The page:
The cooks separated them and escorted the man out in a hurry, leaving his stupid glasses on the table. Gaz staggered backward and the moment teetered on the edge of madness as the staff busied about calming the other customers and diners. The waitress returned with Gaz’s salad and the cooks escorted us out. I picked up the aviator glasses and stuffed them in my pocket and paid, counting out a proper tip and rushing to the exit where the two cooks stood outside, careful to keep the man away from Gaz as tears streamed down his face as the man hobbled off shouting obscenities.
“Don’t you pay that fuckin’ moron no attention,” one of the cooks said. “You’re just as welcome here as that moron is.”
Still shaken, his teeth chattered in the heat. The cook handed him a cigarette, which he took, though I’d never seen him smoke. After he had calmed down and the two cooks were assured there was no further trouble, they gave him a friendly clout on the shoulder and reminded him, “Fuck that guy. You’re welcome here.”
We stood there in the street for a bit longer, the city loud and uninterrupted by our drama, the crowd streamed around us like a stone amid a stream, swerving gently before continuing about its course.
“I was wrong, Brandon,” Gaz said. “I cried for the metal.” He wiped his eyes on the back of his shirt, buried his face in his hands. “I cried for the metal.”


We stayed together for the rest of the summer after that. The PR firm Sgarlat let him work from his laptop, as he hadn’t left the hotel after that first night, and had been silent on the long bus ride to Ithaca. The campus was more beautiful than I had imagined any school would be. Gaz was overjoyed that I had been accepted, and took the occasion to tell me that if he could buy a new life, a new face, new skin, he’d stay with me there and finally teach me how to write.
The first night there we visited a reception at the Robert Purcell Community Center for a gathering of freshmen. I got to meet some of my professors. Everyone was kind and accommodating, well-mannered and cheerful, though I could tell that Gaz felt uncomfortable as the eyes moved about him as we passed through the crowds. We didn’t stay long. I shook hands with everyone I thought I should shake hands with and decided to get some air and tour the campus. I had the feeling that the smattering of voices, though unintelligible, had brought the scuffle at Mesa Coyoacan back into Gaz’s thoughts, and he had trouble enough coping with the eyes that seemed to follow him, like a xenophobic Mona Lisa. We left together, back out into the open air into the comfort of silence.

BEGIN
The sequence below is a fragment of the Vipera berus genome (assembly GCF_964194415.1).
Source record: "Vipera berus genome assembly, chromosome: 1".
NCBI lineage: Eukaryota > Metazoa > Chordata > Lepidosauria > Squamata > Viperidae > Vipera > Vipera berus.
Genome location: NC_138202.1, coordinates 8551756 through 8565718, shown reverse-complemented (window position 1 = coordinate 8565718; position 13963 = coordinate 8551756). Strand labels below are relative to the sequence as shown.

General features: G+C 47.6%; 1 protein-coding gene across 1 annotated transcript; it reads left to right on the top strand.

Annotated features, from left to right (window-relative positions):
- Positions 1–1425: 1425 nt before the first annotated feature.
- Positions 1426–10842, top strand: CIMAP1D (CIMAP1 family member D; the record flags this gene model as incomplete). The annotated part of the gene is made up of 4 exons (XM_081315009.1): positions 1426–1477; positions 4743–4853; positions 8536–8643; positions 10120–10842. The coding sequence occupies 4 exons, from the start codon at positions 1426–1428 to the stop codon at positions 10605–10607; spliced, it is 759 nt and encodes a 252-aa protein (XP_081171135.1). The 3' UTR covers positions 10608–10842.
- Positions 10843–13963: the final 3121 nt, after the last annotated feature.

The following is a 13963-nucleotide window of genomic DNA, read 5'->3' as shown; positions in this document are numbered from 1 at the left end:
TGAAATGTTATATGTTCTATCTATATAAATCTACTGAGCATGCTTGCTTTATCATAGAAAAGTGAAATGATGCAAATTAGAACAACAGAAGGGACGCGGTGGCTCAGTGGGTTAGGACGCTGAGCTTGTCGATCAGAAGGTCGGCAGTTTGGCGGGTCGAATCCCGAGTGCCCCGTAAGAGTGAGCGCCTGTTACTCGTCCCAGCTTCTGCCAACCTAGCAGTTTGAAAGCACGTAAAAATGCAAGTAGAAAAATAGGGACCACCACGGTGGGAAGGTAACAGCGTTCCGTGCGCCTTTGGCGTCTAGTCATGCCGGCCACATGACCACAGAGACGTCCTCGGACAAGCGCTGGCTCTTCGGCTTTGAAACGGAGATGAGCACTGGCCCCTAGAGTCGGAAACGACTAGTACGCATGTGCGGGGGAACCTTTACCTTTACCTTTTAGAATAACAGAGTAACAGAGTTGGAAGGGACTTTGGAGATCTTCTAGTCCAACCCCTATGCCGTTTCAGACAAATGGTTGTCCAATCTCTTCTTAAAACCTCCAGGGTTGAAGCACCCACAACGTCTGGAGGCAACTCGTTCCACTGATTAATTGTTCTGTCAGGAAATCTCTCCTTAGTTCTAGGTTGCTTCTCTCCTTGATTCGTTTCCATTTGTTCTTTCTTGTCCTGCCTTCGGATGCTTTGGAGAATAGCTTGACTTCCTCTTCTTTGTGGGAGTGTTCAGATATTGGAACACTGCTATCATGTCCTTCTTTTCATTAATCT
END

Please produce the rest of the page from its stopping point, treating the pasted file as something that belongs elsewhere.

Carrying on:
After leaving the community center we turned off Jessup Rd. and walked toward the large golf course, where we stopped to ask an older student how to find the Mundy Wildflower Gardens. He walked with us as far as the bridge to Judd falls Rd., left us at the Wildflower Garden, hurrying off after a cordial handshake and good-bye. To look upon the flowers, Gaz’s demeanor changed. I decided to pick some flowers to send him while he stood enamored by a ghost orchid. I had a flower from each species in my secret bouquet, to give him the following morning before he left for Virginia. We left the Wildflower Garden, as he wanted to see as much of the campus as possible before our strange trip together had to come to an end. We found our way, with a little help, back onto Judd Falls Rd. then headed for Werly Island, then onto Beebe Lake. We weren’t the only ones to walk that well-beaten path. Though the gardens and the roads between had been sparse, many students had camped on the embankments around the lake.
“Hey!” Gaz said, tugging at my jacket. “Let’s go talk to those ladies there.”
We hurried after the two young women who were jogging slowly. When we caught up Gaz was the first to speak. “Good afternoon!” he called. “Mind if my friend and I walk with you?”
“Not at all,” the brunette said. Both were sweating, their hair pulled back in neat buns, and wearing Adidas windbreakers. “Are you a freshman?” the blonde girl asked. Her name was Jennifer. Her slightly taller friend introduced herself as Vanessa.
“How can you tell?” I asked.
“Because you’re polite,” Vanessa said. They laughed together and we laughed with them, falling in line with the path they were on. “My friend Gaz here, he told me this lake was magic. No! Really. It’s not as dumb as it sounds.”
The girls looked at each other smiling.